No matter how well thought out and executed a marketing strategy may be, there are always external factors that will affect a company's plans. Businesses must be aware of the potential for these uncontrollable factors to influence the financial stability and growth of their company and make adjustments as they encounter each obstacle.

Society and Culture

In order to successfully market products or services, companies must meet the demands and needs of consumers. But those demands are constantly changing, fluctuating with the emergence of new trends, changes in lifestyle or even society's feelings toward environmental responsibility. For example, a fast food chain may choose to promote a new sandwich and side meal, but if enough customers respond to a trend to eat less carbs and therefore do not ever purchase the meal, the product will not successfully sell and may need to be discontinued.

Another example would be an increase in concern over the amount of plastic waste ending in landfills. Consumers that are deeply concerned about the environment may choose to purchase more items that utilize recycled packaging or those that will create less waste. A company that adapts and designs more environmentally friendly packaging will be able to meet consumer desires and maintain sales.


The amount of money available to be spent by consumers will greatly affect not only a company's marketing strategies but also the bottom line. When the economy is struggling and consumers are tightening their belts, they do not spend as much money on goods and service. Subsequently, companies will not make as much money. With less demand for their products, companies need to make adjustments or they will lose money on unsold inventory. Changes can be made in the amount of products manufactured or prices can be adjusted. If consumers are unable or unwilling to purchase a product listed at a certain price, a lowered sales price may increases the volume of sales.

Companies that manufacture or sell goods in other countries must remain aware of the economic changes within those countries as well. Factors that affect multiple economies must all be integrated so that strategies can be adjusted as needed. For example, if a natural disaster or harsh weather affects the crops in a country that supplies a U.S. company with produce, the buyer can do little about the resulting higher prices. Other than taking the financial hit themselves, the company will likely pass the higher prices on to the American consumer.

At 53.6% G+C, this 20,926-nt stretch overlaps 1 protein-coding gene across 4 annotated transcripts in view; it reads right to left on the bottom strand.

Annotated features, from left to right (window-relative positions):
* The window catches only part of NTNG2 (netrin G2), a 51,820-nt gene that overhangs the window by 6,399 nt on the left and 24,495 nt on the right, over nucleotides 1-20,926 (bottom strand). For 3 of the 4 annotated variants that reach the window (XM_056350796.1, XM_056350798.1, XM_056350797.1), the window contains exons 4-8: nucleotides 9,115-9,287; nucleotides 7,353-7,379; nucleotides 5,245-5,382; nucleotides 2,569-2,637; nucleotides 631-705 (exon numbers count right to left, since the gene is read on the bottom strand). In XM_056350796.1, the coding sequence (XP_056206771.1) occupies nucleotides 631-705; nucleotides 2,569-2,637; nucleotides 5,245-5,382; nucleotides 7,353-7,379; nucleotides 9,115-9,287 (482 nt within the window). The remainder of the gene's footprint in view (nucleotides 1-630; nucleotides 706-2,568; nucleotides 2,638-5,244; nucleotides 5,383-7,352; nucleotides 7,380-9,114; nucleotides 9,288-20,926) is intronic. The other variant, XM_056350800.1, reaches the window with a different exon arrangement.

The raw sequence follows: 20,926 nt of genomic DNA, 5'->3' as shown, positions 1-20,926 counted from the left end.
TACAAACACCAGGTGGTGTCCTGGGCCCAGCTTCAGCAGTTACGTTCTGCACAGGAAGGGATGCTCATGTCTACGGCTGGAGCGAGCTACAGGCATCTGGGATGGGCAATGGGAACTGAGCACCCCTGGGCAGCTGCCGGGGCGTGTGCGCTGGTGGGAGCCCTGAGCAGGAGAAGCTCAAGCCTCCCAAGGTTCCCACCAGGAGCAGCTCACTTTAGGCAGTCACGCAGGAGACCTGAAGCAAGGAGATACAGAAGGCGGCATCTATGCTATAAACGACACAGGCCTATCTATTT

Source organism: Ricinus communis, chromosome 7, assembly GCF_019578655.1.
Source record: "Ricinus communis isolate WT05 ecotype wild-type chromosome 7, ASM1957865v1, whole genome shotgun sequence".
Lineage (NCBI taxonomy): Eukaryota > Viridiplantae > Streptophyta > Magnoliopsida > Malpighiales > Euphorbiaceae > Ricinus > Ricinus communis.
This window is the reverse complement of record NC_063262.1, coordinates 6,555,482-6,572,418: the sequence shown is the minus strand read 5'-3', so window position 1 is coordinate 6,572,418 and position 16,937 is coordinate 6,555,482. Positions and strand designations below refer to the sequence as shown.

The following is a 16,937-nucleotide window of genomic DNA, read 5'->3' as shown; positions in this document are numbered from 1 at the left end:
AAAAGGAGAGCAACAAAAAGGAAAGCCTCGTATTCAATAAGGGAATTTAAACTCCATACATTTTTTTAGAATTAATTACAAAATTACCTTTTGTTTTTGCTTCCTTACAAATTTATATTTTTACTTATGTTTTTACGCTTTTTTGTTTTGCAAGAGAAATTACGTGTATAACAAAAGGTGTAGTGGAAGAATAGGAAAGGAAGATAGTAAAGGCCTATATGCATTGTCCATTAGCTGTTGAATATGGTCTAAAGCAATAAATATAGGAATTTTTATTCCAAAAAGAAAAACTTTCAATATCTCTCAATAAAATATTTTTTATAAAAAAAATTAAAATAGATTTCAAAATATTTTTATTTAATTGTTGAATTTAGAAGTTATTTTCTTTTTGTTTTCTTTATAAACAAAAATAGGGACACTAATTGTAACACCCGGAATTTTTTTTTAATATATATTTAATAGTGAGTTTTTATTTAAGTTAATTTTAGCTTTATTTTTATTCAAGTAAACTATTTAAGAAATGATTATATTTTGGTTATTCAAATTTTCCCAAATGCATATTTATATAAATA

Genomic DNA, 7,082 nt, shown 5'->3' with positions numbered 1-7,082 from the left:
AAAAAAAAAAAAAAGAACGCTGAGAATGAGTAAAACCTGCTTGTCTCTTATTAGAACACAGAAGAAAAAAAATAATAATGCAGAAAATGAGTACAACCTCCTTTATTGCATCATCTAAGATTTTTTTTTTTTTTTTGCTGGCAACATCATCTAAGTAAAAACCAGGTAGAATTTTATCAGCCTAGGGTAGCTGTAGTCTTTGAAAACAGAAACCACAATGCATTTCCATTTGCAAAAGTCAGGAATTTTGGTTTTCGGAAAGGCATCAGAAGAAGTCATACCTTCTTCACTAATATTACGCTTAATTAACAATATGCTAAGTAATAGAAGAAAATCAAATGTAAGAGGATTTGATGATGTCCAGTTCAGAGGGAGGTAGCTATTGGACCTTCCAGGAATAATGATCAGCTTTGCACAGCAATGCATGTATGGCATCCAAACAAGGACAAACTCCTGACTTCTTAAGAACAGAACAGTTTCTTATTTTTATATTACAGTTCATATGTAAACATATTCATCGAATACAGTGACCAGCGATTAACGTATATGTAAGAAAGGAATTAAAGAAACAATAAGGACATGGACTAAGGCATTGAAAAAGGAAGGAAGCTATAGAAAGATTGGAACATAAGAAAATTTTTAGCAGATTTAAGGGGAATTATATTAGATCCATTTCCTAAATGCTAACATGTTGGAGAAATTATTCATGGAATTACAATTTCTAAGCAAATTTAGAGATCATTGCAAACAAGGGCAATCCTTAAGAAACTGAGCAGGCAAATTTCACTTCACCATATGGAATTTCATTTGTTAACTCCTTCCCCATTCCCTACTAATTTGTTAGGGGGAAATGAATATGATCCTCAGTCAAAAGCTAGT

Politics and Regulations

Like it or not, companies need to abide by the regulations that government bodies set, concerning marketing campaigns or even production methods. Consider the cigarette and alcohol industries. Decades ago, alcohol and cigarettes were advertised in magazines and television. But with increasing concern over health issues and the influence of advertisements on minors, government regulations put an end to widespread advertising, even requiring that products be labeled as hazardous to one's health. Manufacturers had to adjust their strategies so that they could maintain their markets, and so they could also remain financially viable.

Similarly, concerns over the environment and pressures from activist groups may cause new manufacturing regulations to be enacted. Companies may need to invest in new equipment, testing measures or personnel to stay in compliance with these new laws. In turn, their marketing strategy may need to change as well. Perhaps there will be price increases, or maybe a campaign that boasts of the environmental friendliness of the company will serve to boost consumer goodwill and ultimately sales.


Technological advancements are another area where the introduction of new products can greatly affect the marketing strategy of a business. In some industries, the technology seems to change almost faster than the market can sell the latest item. For example, the entertainment industry has changed dramatically in the last several decades. Consumers used to rent movies on VHS tapes, but with the development of the more compact DVD, manufacturers of VHS tapes had to change what they produced to fit the changing technology. Consumers got rid of their VHS tape players and purchased new DVD players. Today, entertainment is even more accessible. Without the need for additional playback devices, TV shows, news and videos are all available on handheld devices, and are downloaded to computers. Businesses within this industry must constantly be aware of new tech advancements, and be ready to sell the next new item, if they want to remain competitive.


Finally, competition is another uncontrollable factor that can shake up a marketing strategy. Businesses must keep an eye on their competitors - those who sell the same basic product and - those who sell something similar. If a competitor launches a new product with a stellar ad campaign, they might grab a larger share of the market. Companies may need to respond with a new ad campaign of their own or perhaps develop a similar product with which they can compete. Businesses must always remain vigilant in watching out for new competitors, as well. If a new company enters the playing field, with a unique product that can grab the attention of consumers, everyone in the industry will need to swing into action to respond with an adjusted marketing plan.